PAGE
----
|Robb's Rambling Reviews||
How could a book miss with a protagonist known as Encyclopedia? Add an antagonist with the last name Meanie, add a bit of good manners, and some old fashioned detective work, and you’ve got a hit. Donald Sobol’s characters might be old enough to be grandparents now, but his writing is timeless. Sobol’s theme that brains triumph over brawn is one we don’t see nearly enough in YA literature these days, and I miss it. Yes, we do see the good succeed over bad, and youth paying consequences for the choices of their patents, but just how often do we see young people using their brains, without the use of technology or violence? I know, this was a simpler time. But what’s wrong with that? I’d like to read about a simpler era from time to time. I know, I know, much of it has to do with the revenue generated from sale, except that it you were to check, you’d know Sobol’s original books were published in the 1960’s and haven’t been out of print since they were written. Do I hear dollar signs?
It isn’t just the themes in Sobol’s stories which works so well, but that the characters and plots he wrote are still as relevant today as they were fifty years ago. Leroy “Encyclopedia” Brown, (yes Leroy Brown…no relation to the song) and his gang of friends are kids readers can relate to. How many kids who sit quietly in class, do the right thing just because it’s the right thing to do, and are generally normal kids, what to see the annoying, loud, irritating classmate get their comeuppance? Whether you view the characters as stereotypes, or archetypes, the clever, likeable characters such as Encyclopedia or Sally, or treacherous and double-crossing ones like Bugs or Mugsy, allow readers, especially reluctant readers, a chance to put themselves in these characters shoes and walk around for a while.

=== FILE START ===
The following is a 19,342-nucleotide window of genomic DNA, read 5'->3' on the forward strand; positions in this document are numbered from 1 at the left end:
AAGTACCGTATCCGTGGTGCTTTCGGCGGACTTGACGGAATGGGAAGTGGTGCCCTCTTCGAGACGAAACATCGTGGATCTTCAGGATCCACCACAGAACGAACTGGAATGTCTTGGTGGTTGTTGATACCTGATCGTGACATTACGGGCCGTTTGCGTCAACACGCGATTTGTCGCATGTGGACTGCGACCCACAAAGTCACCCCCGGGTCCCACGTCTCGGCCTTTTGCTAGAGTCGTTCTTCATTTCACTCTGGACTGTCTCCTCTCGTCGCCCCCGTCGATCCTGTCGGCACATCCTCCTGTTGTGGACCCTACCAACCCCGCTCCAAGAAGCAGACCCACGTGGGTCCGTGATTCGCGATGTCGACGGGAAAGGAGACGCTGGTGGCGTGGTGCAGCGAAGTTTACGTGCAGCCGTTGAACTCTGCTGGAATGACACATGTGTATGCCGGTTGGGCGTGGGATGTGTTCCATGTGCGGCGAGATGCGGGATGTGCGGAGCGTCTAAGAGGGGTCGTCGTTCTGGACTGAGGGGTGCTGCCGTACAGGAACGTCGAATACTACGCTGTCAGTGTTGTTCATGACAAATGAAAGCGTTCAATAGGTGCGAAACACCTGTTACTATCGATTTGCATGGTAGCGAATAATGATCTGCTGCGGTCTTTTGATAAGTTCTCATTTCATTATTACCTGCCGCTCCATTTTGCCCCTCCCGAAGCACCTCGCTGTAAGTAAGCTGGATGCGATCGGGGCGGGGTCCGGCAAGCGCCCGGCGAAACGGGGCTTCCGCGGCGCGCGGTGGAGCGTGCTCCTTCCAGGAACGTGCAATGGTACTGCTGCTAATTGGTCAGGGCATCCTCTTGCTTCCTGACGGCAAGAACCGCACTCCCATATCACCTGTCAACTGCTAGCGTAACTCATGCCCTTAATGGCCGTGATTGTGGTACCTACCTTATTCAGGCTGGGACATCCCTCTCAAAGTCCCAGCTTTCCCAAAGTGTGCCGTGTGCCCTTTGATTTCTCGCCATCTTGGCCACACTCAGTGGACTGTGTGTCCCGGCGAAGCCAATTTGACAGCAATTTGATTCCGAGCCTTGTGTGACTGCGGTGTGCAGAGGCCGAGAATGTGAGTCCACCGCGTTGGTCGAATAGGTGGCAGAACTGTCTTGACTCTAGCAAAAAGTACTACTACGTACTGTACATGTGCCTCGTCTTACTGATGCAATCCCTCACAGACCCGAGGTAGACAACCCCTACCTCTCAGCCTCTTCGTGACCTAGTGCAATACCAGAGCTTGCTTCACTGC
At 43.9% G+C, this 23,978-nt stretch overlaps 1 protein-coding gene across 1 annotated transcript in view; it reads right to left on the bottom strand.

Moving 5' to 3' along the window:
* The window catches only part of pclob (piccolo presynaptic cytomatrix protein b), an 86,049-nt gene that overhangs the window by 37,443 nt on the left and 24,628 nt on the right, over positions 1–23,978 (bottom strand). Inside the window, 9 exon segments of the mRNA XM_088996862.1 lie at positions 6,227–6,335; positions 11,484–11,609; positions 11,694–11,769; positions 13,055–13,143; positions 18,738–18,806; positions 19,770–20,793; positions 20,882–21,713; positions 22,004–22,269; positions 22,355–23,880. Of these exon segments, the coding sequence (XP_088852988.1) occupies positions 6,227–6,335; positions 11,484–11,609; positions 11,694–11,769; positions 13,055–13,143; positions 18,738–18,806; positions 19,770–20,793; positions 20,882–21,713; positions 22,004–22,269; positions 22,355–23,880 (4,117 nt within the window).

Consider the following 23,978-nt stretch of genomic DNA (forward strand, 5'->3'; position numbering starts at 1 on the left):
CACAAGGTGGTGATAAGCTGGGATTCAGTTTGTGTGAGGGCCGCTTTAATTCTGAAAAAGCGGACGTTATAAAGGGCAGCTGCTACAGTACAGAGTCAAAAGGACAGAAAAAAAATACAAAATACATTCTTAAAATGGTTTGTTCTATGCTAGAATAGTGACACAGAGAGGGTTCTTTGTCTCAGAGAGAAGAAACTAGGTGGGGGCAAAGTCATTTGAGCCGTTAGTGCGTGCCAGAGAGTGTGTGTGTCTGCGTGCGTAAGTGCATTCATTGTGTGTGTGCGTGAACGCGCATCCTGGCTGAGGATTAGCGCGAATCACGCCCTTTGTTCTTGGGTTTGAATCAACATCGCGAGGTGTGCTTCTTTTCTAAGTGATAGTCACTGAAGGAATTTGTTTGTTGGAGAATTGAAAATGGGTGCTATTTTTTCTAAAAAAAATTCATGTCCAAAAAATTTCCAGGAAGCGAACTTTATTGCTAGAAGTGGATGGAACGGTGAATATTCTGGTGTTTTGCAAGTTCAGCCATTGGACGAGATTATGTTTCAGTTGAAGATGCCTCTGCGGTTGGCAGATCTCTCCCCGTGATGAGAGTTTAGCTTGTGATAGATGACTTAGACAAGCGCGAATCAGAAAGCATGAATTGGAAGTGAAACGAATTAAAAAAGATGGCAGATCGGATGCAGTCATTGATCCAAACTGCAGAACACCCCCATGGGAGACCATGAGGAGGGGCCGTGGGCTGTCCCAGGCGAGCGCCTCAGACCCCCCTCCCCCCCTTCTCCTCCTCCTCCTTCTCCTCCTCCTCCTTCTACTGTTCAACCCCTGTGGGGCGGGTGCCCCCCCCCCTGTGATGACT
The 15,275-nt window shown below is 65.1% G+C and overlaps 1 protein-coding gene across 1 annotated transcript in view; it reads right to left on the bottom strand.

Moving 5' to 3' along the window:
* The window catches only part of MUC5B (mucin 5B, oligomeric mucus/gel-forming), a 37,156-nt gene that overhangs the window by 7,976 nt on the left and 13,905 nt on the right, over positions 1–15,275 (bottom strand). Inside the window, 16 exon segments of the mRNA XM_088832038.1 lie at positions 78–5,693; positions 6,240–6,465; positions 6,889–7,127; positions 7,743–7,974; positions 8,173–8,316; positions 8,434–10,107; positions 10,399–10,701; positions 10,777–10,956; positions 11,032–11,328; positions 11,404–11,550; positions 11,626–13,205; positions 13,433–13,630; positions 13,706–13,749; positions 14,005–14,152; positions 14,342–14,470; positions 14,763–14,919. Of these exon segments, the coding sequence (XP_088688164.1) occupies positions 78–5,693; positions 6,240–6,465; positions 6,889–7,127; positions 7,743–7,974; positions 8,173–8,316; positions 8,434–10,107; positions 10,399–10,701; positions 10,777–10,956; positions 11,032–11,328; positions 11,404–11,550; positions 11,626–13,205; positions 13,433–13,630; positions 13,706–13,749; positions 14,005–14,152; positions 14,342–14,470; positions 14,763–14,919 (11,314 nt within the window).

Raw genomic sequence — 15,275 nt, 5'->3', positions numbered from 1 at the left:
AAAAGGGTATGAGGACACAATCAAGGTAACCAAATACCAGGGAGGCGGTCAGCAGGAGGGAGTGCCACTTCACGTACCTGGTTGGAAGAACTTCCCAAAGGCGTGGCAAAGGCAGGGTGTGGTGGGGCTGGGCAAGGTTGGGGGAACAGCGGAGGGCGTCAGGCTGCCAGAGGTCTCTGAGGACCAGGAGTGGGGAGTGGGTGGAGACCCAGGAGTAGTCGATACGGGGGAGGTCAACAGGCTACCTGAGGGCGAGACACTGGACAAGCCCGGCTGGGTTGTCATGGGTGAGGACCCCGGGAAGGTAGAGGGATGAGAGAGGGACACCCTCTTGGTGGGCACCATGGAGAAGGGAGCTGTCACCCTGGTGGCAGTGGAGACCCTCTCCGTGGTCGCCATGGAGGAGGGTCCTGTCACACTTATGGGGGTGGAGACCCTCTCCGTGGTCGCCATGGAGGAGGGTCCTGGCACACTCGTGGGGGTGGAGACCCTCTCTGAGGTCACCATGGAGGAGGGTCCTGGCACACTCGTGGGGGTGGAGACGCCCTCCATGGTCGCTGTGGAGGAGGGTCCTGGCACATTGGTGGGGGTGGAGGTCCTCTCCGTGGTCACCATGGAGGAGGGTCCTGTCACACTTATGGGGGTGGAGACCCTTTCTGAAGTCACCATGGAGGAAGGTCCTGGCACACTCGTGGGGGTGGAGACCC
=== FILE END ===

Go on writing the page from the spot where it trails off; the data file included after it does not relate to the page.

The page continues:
The stories’ plots are equally as relatable. Kids being swindled out of their money, people cheating at cards, kids trying to bully smaller or weaker classmates, the list goes on. Readers can participate fully in assisting Encyclopedia to unravel the scheme, assist him with reviewing clues, and celebrate when they see the villain get what’s coming to them. Likewise, as the accessible plots allow readers to gather clues with our hero, they begin to use their skills of problem solving, inductive and deductive reasoning, and inferencing, all of which are vital to become better readers and students.
As I read through Encyclopedia Brown, Boy Detective, I had a strange feeling of déjà vu. The characters and plots seemed familiar, yet I couldn’t remember having read them before. Then, when I got to “The Case of the Knife in the Watermelon” it hit me. Ms. Denton, my fifth grade teacher, read us Encyclopedia Brown mysteries when we came back from lunch each day. I assume this was a way to transition from lunch to classwork, but I remember trying to be the one to solve the mystery before Encyclopedia and my classmates could. How could I have forgotten? Encyclopedia Brown, and his stories, could be seen by some to be a bit outdated, however I find their value to readers, especially reluctant readers and second language learners, far outweighs this. Their short, direct, and precise story lines allow readers with short attention spans to read one of nearly a dozen mysteries, and help solve it in one sitting.
With easy to follow plots, likeable and relatable characters, not to mention timeless plots, Donald Sobol’s Encyclopedia Brown is a relevant today as he was half a century ago. Beginning readers will find the book easy to read due in large part to its precise, accurate language, and reluctant readers will find characters and plots which speak to them. For these reasons, as well as a strengthening reading skills and getting a glimpse into a simpler time, readers will never go wrong with Leroy, or as we his friends call him, Encyclopedia Brown.
Citation: Sobol, D. (2007). Encyclopedia brown: Boy detective. New York, NY: Random House.